On Tuesday, November 6, 2012, the Edison Electric Institute (“EEI”), on behalf of its member companies, filed a late motion to intervene in NorthWestern Corporation’s (“NorthWestern”) proceeding regarding NorthWestern’s proposed revisions to its rates for Regulation and Frequency Response (“Schedule 3”) Service. In its motion, EEI focused on the resulting policy implications if the FERC Administrative Law Judge’s (“ALJ”) Initial Decision is affirmed. Specifically, EEI stated that these policy implications could limit electric utilities’ ability to recover the cost of their investments – including costs used to ensure system reliability – that are needed to support the integration of variable resources. As such, EEI asked FERC to reverse findings in the Initial Decision.
Before 2007, NorthWestern depended on third parties to provide it with Schedule 3 services. However, third parties were no longer available to provide these services in 2007. To address this issue, NorthWestern constructed the Dave Graves Generating Station (“DGGS”). According to NorthWestern, the DGGS was specifically built to serve as a regulating resource, and would not be providing energy to retail customers, making off-system sales, or providing any other ancillary services. Instead, the DGGS was designed to provide enough regulating reserves to cover load and wind generation variation, thus complying with both mandatory reliability standards and FERC’s open access requirements.
In April of 2010, NorthWestern filed revised Schedule 3 tariff sheets with FERC, proposing to recover both the fixed and variable costs for DGGS through a monthly demand rate and a monthly energy rate. FERC established hearing procedures and appointed the ALJ over the matter. In November of 2011, NorthWestern filed additional revisions to its Schedule 3 in a separate docket. The Commission rejected certain proposed changes and ultimately consolidated the two dockets. On September 21, 2012, the ALJ issued its Initial Decision for the combined dockets.
NorthWestern’s proposed allocation of the DGGS fixed cost revenue requirement is divided into two subparts, a proposed a numerator of 60 MW and a proposed denominator of 105 MW. In the Initial Decision, the ALJ found that the proposed numerator had to be adjusted in several respects, one of which was to exclude consideration of regulation down service. The ALJ further found that the denominator should reflect the nameplate capacity of DGGS, and not, as NorthWestern contended, the anticipated amount of sustained regulation service that the facility will be providing, with two of the DGGS units operating while the remaining unit is held in reserve as a spare as necessary to satisfy NERC Reliability Standards. Additionally, the ALJ found that NorthWestern should not recover fuel costs related to the provision of Schedule 3 service because Schedule 3 service is a capacity service and not an energy service.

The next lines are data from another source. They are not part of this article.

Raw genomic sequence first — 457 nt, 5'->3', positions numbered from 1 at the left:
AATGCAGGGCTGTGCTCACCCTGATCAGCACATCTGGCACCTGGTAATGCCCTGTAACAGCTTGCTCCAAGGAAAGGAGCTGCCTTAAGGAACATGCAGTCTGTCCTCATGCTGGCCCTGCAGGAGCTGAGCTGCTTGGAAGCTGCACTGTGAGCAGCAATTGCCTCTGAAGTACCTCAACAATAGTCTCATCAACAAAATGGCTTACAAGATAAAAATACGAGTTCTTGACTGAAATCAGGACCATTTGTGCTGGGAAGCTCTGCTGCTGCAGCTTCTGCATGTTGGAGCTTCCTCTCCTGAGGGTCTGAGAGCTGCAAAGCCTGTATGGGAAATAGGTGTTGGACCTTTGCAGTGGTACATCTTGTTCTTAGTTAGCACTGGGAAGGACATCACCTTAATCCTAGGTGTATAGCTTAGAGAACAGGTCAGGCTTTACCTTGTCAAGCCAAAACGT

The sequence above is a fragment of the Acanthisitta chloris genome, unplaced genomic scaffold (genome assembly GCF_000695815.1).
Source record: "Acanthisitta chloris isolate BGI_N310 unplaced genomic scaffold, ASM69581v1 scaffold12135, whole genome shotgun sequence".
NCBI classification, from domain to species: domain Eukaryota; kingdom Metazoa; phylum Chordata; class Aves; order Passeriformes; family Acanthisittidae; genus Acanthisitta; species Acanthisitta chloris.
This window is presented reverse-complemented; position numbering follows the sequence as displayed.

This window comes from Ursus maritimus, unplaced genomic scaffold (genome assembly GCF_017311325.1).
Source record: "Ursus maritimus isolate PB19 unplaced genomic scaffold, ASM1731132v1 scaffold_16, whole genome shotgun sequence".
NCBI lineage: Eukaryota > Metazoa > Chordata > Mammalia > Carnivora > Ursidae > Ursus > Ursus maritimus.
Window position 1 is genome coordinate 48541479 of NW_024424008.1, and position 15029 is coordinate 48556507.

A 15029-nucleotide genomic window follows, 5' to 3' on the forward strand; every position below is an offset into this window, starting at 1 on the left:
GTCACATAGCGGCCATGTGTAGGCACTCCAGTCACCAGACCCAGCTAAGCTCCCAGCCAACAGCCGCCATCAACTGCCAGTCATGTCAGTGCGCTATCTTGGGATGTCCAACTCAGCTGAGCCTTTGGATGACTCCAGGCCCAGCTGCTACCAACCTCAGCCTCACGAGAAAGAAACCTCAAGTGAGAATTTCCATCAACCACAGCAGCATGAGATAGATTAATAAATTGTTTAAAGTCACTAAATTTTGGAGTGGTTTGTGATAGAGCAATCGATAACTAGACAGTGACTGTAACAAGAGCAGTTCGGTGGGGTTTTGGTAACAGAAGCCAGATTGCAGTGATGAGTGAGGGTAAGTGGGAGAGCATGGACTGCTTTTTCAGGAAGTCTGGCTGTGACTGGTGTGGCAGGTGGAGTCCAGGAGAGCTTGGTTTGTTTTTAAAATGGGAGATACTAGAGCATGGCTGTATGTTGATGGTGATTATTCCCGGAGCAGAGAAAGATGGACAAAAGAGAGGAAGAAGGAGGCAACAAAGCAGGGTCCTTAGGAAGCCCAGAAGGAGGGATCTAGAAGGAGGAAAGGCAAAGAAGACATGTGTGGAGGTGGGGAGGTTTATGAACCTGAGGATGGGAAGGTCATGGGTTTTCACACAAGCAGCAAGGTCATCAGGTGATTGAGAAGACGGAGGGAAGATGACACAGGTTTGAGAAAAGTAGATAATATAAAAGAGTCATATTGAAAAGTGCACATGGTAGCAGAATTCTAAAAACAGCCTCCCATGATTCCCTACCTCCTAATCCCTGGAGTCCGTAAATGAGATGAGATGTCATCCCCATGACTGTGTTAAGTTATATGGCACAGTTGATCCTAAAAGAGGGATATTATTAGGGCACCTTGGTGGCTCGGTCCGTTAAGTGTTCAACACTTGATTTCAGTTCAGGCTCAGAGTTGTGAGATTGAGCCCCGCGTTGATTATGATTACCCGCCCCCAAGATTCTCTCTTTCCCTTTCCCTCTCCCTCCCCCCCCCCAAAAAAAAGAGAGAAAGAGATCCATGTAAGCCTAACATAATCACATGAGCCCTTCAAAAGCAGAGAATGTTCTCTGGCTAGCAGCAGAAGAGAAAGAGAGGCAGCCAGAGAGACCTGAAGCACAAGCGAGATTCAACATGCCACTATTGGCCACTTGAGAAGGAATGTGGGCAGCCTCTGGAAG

EEI is concerned that the Initial Decision deviates from FERC’s long-standing ratemaking precedent with regard to cost recovery for reliability-related projects and has the potential to effectuate a policy change that is detrimental to the industry generally. EEI states that the Initial Decision will result in trapped costs resulting from, among other issues, “improper allocation of costs related to providing firm service under Schedule 3, rejection of an adjustment in the cost allocation ratio related to providing regulation down service, and disallowance of fuel costs incurred to provide Schedule 3 service.” According to EEI, these findings will mean that NorthWestern will be $8 million short of its annual wholesale revenue requirement. As a result, EEI argues that the wholesale customers that use the Schedule 3 service will not bear the proper portion of the costs of DGGS.
EEI also argues that the Initial Decision deviates from the policy goals of Order No. 755 (regarding frequency regulation service) and Order No. 764 (wherein the Commission discussed cost recovery for regulation down service under Schedule 10, which EEI believes should also apply to the similar aspects of Schedule 3). Finally, EEI believes that it is critical that FERC provide a reasonable opportunity for cost recovery investments that are made to comply with mandatory reliability standards and FERC’s open access requirements, and encourage the development of ancillary service resources, such as those provided by DGGS, to facilitate the integration of variable energy resources.
The complete EEI filing can be viewed here.